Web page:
Train2Game students will know that game development can take a significant amount of time, but even in this industry, L.A. Noire’s seven year development cycle was extensive. (Though only half as long as that of Duke Nukem Forever…)
Why was this? Well, partly because of the impressive Motionscan facial animation, and also because L.A. Noire creator Brendan McNamara believes his film noire title, published by Rockstar, was “too big”
“One [thing] is the size, it’s a huge game – probably too big. The map’s massive, and so that’s probably my fault. We had to build a new process to do that” he told OPM
“We were a brand-new studio – we had brand-new tools, new technology. We have tools that allow you to build cities now, but we had to build that kind of stuff and make it work. Everything from the road network, where all the trolley cars go, all the cables connecting automatically to all of the buildings…”
McNamara revealed that at least 18 months of L.A. Noire’s development was dedicated to research.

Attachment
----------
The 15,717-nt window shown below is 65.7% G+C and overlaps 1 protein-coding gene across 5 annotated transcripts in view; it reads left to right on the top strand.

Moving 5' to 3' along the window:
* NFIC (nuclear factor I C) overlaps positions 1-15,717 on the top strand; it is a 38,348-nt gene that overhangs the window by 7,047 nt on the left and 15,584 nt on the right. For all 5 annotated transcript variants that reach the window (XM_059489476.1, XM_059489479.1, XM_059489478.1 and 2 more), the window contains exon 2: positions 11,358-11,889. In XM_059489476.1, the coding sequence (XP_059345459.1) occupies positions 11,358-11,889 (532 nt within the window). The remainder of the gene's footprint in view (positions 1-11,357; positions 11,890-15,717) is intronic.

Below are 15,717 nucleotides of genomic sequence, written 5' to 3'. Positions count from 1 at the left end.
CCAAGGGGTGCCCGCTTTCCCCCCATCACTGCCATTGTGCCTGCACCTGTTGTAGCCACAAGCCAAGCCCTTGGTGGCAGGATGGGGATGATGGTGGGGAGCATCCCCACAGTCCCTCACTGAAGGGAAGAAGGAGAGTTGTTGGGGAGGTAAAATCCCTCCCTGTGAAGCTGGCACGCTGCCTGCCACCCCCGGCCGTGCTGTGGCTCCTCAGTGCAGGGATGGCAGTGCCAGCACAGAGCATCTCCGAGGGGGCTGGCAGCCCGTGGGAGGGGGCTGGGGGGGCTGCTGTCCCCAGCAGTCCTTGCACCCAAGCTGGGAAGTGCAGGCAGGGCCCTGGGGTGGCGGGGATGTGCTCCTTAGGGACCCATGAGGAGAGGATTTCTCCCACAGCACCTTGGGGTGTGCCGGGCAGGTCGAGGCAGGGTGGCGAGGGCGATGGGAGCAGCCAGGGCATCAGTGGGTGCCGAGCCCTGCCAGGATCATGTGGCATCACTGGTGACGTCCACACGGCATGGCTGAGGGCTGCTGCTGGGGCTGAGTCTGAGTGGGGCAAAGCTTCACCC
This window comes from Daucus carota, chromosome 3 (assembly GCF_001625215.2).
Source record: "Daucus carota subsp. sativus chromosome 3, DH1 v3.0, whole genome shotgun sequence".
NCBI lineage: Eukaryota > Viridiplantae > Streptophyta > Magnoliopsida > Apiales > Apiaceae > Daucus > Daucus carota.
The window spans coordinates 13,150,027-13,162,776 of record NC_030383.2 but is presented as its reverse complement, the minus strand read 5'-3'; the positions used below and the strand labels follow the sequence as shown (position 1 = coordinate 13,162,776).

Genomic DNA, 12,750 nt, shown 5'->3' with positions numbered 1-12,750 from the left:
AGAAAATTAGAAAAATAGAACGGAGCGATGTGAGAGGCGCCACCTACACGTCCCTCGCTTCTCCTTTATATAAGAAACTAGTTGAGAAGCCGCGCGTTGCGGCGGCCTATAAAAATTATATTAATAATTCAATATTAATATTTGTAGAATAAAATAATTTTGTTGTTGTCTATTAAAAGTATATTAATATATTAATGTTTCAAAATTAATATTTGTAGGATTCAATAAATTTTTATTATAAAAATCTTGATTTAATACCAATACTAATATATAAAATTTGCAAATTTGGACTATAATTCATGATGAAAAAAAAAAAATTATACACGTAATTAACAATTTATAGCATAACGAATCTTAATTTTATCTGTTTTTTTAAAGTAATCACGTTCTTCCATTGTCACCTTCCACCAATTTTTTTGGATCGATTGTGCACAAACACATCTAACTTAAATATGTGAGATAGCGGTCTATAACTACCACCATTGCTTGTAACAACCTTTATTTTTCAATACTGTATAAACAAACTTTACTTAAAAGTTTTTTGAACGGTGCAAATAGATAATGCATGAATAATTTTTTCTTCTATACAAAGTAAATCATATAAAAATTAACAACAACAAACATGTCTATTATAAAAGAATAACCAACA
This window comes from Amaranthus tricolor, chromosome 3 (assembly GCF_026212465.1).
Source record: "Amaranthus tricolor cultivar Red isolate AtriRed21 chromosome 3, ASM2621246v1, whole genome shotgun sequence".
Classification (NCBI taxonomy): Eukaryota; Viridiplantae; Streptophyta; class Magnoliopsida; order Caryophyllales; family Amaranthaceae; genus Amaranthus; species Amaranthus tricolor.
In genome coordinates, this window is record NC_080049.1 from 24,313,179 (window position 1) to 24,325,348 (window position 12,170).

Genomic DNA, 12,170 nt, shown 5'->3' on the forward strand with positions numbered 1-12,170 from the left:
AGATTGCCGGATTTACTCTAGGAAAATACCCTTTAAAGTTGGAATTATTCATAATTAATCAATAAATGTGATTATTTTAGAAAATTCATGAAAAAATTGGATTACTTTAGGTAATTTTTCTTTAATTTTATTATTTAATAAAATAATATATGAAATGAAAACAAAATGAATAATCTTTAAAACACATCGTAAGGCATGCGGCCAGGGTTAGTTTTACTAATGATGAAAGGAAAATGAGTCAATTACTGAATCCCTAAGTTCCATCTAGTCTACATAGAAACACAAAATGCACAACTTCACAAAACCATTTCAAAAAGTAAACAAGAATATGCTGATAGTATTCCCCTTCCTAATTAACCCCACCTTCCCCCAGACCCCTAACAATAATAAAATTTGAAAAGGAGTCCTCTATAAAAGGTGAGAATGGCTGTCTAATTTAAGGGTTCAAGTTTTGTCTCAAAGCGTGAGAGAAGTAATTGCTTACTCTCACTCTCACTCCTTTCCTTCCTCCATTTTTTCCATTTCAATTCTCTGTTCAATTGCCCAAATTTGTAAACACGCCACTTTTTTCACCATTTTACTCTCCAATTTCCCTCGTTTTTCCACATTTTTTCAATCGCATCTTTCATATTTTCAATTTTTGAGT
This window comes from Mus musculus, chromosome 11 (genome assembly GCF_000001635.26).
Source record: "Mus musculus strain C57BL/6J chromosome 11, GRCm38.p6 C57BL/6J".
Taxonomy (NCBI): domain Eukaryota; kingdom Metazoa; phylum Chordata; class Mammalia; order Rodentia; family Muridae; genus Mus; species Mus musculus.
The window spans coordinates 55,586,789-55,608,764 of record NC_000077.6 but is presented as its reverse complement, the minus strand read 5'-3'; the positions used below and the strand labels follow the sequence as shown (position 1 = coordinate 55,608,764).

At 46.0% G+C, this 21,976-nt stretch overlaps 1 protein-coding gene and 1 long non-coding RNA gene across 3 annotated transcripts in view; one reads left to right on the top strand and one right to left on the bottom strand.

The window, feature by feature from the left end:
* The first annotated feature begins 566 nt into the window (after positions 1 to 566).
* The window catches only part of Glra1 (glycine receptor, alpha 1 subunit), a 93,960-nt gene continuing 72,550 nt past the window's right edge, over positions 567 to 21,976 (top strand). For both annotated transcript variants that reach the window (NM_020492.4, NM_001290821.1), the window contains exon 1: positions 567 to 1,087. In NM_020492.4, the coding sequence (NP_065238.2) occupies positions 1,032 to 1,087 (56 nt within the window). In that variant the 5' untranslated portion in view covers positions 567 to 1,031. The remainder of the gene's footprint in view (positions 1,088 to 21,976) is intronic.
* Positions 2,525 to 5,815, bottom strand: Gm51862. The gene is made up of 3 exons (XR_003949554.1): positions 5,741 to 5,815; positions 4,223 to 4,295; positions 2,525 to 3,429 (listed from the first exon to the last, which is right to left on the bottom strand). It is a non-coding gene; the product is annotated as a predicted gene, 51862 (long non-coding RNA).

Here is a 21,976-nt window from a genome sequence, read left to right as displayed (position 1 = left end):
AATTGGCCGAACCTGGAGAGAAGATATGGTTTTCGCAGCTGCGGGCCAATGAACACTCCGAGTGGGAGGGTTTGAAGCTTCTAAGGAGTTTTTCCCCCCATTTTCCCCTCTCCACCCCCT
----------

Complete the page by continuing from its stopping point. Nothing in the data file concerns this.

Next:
“The tech was pretty extensive, including MotionScan. I’d say the first year and a half – [maybe] even longer – was just research.” he said
“Newspaper research, guys going over to LA and doing research on the buildings, taking photos, getting all the resources together… We were quite a small studio – 16 people or something – and we had to have all this material so we could start building stuff.” McNamara concluded
Facial animation was a huge part of L.A. Noire, however, in an interview with the Train2Game blog last November, Brink Lead Writer Ed Stern told us it isn’t something that’s needed in order to enjoy video games.
As previously reported by the Train2Game blog, L.A. Noire broke records to take No.1 in the UK charts when it was released last year.
For more on L.A. Noire, see previous posts on The Train2Game Blog.
So Train2Game, what do you make of McNamara’s comments? Is it possible for a game to be too big? What lessons do you thinkcan be learned from the development of L.A. Noire?
Leave your comments here on The Train2Game Blog, or on the Train2Game forum.